Dr Q & I
Two weeks after the London Attack my doctor asked me a question, a non medical, off the record question:
“As a young, bearded, South Asian man, do you find people look at you more after an attack?”
My doctor is a mid-30s white middle class man. While we share the delights of having ginger beards, liberal ideology and North London football rivalries, our experiences navigating London could not be more different. The question caught me off guard but I understood it as being from a place of empathy.
My answer was two-fold but simple:
- Yes I do notice more accusatory, inquisitive, investigatory looks, but being of South Asian heritage does not make me immune from the feelings of edginess most civilians feel after such an attack, so I accept it, smile back and get on with my commute.
- From a young age I have been wary and vigilant of Caucasian men and women, in expectation of racial abuse or attacks so I have always looked at them in anticipation for any abuse.
From here the conversation devolved into Dr Q stating people do not feel the “Muslim community do enough”. To which I quickly refuted with the fact that both recent attacks in Manchester and London had key members that were reported to the authorities by the Muslim community on more than one occasion. Secondly, a community cannot be held hostage or responsible for the actions of few extremists.
In the wake of the Finsbury Park Attack I wonder if Dr Q will ask me a different question:
“As a young, bearded, South Asian man how has Islamophobia affected your life and the looks you get?”
He will get a densely different answer.
We will not know whether the question is asked or not until a future appointment. But the point here is about rhetoric, narrative and wider discourse. The liberal North London Dr freely questions the “role of the Muslim community”, while missing the other side of the coin; that of the role of the State, media and far-right preachers in setting an Islamaphobic narrative that pitches “Whites” against “Muslims”. This is a one-eyed vision of Terrorism and extremism that willingly gives the space for the Finsbury Park Attack to occur.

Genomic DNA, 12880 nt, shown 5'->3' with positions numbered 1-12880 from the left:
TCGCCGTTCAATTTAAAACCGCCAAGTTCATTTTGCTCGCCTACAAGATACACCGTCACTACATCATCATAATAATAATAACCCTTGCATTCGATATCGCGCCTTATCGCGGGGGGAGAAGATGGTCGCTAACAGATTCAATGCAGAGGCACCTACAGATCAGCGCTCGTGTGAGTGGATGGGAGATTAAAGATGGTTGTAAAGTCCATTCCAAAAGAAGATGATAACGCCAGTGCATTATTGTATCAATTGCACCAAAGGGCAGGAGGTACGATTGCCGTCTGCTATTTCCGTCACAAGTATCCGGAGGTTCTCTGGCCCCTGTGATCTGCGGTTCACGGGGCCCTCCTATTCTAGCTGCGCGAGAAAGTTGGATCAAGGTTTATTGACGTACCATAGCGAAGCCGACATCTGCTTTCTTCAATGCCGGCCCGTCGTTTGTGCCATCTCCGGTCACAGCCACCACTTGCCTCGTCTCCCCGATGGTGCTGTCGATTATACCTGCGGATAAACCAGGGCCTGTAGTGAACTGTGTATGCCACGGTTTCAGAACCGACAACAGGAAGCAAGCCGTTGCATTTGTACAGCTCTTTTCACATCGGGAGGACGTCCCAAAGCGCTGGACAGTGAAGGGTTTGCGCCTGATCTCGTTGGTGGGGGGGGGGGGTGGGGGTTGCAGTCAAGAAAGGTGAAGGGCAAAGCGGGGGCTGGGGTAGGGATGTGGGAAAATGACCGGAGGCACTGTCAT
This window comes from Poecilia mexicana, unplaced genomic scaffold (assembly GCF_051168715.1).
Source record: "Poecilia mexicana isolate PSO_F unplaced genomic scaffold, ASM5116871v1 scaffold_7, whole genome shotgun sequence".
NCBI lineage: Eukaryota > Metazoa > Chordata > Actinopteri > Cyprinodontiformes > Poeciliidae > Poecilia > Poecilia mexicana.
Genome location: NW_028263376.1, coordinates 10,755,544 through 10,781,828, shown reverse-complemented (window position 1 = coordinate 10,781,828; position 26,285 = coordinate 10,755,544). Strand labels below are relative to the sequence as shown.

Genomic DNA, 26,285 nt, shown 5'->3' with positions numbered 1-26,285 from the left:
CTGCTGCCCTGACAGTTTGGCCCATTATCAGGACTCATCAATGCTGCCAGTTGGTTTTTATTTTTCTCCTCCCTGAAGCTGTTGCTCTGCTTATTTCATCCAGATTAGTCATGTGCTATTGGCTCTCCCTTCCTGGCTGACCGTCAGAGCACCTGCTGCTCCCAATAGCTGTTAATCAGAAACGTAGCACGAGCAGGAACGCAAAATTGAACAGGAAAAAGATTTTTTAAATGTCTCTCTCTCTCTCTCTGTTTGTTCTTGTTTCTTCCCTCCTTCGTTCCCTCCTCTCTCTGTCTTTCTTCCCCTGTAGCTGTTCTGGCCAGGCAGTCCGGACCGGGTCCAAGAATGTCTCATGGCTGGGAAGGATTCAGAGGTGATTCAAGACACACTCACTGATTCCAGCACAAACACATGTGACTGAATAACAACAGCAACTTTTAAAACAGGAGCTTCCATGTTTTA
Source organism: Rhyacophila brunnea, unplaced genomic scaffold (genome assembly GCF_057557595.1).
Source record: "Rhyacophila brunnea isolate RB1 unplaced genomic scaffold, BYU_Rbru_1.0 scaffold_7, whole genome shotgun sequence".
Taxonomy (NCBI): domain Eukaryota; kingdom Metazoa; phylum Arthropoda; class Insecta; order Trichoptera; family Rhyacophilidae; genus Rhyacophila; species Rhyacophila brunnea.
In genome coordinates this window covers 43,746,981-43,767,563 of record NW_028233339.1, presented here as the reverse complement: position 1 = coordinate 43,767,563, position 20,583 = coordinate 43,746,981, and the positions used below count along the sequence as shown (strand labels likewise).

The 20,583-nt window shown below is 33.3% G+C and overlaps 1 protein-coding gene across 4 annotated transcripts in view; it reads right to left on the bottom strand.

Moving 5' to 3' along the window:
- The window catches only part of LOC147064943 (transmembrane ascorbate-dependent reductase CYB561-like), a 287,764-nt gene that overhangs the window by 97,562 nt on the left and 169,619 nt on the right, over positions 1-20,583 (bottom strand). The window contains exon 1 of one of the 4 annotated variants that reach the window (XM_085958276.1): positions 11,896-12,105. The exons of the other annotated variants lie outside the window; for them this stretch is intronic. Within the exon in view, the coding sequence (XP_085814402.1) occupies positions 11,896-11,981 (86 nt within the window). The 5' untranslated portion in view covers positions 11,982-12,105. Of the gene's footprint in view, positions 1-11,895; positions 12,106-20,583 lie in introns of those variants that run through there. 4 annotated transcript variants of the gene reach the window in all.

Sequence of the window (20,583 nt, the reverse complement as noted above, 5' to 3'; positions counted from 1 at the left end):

The Finsbury Park Attack
Sadly an attack of this scale was both foreseeable and avoidable. Between May 2013 and September 2016 there have been 100 recorded attacks on Mosques, with 12 days being the average time between the attacks. There were 120 reported Islamophobic attacks the week after the London Bridge Attack and have been 625 reported attacks in the last 6 months.
In the last week of Ramadaan, as Taraweeh prayers had finished a white van drove through Muslim worshipers leaving the Muslim Welfare House. The attack appears planned, a “copycat” attack. 1 dead, 10 injured. After hitting 3 people, the attacker, 47 year old Darren Osborne, reversed so he could run over 6 more. This was a terrorist attack, perpetrated by a Neo-Nazi terrorist. The White Neo-Nazi must be regarded a terrorist as much as the Islamic extremist. Both incite terror and both commit murder, only ideology separates them. There is no difference between “I want to kill all Muslims” and “I want to kill all khaffirs” both will kill unknowing, unarmed civilians in the name of their ideological barbarities.
Islamophobia: Extremist Ideology
Islamophobia must be taken seriously and confronted as an extremist ideology. Equally those groups and well-known preachers of Islamophobia must be muted and prohibited from inciting racial terror as strongly as Abu Hamza and Anjem Choudhury have been. The role of far-right hate-preachers in inciting acts of terrorism must be acknowledged. Brazenly racist groups such as the EDL, Britain First, the BNP and the racists of UKIP must be banned or treated with the same whip as other terrorist organisations. It would be unwise to rule out further attacks like the one in Finsbury Park while racist and Islamophobic centres of hate continue to operate unshackled.
In recent weeks, a macho Paul Golding (leader of Britain First) has been filmed outside West London mosques inciting hate and unsuccessfully attempting to stir up cross-community tensions. The disgusting irony is Golding hurled abuse such as “where were you when Manchester happened?” while Muslims prepared relief boxes for victims of the Grenfell Tower fire in their local Mosque come emergency action centre. Golding chose to forget the community response to the Manchester and London attacks, which were immense shows of solidarity with all members of the community pulling together. Further, it would be helpful to question, where was Paul Golding when Manchester happened? Where was his contribution? Golding’s divisive bile will not be enough to split communities but it will be enough to inspire more attacks like Finsbury Park, he must be muted.
Tommy Robinson, rebirthed again since his last birth as a centre-right moderate, has been on constant Twitter tirade stating Muslims want to “destroy you, destroy our way of life”. Robinson should take note of the reaction of Imam Mohammed Mahmoud, who protected the Finsbury Park attacker from a crowd of understandably incensed and upset people until police arrived: “We managed to surround him and protect him from any harm.” This was not an act of a destroyer. Protection for a man who had a few minutes earlier used his vehicle as a tank to mow down and kill members of his congregation and community. This was an act of saintly peacefulness.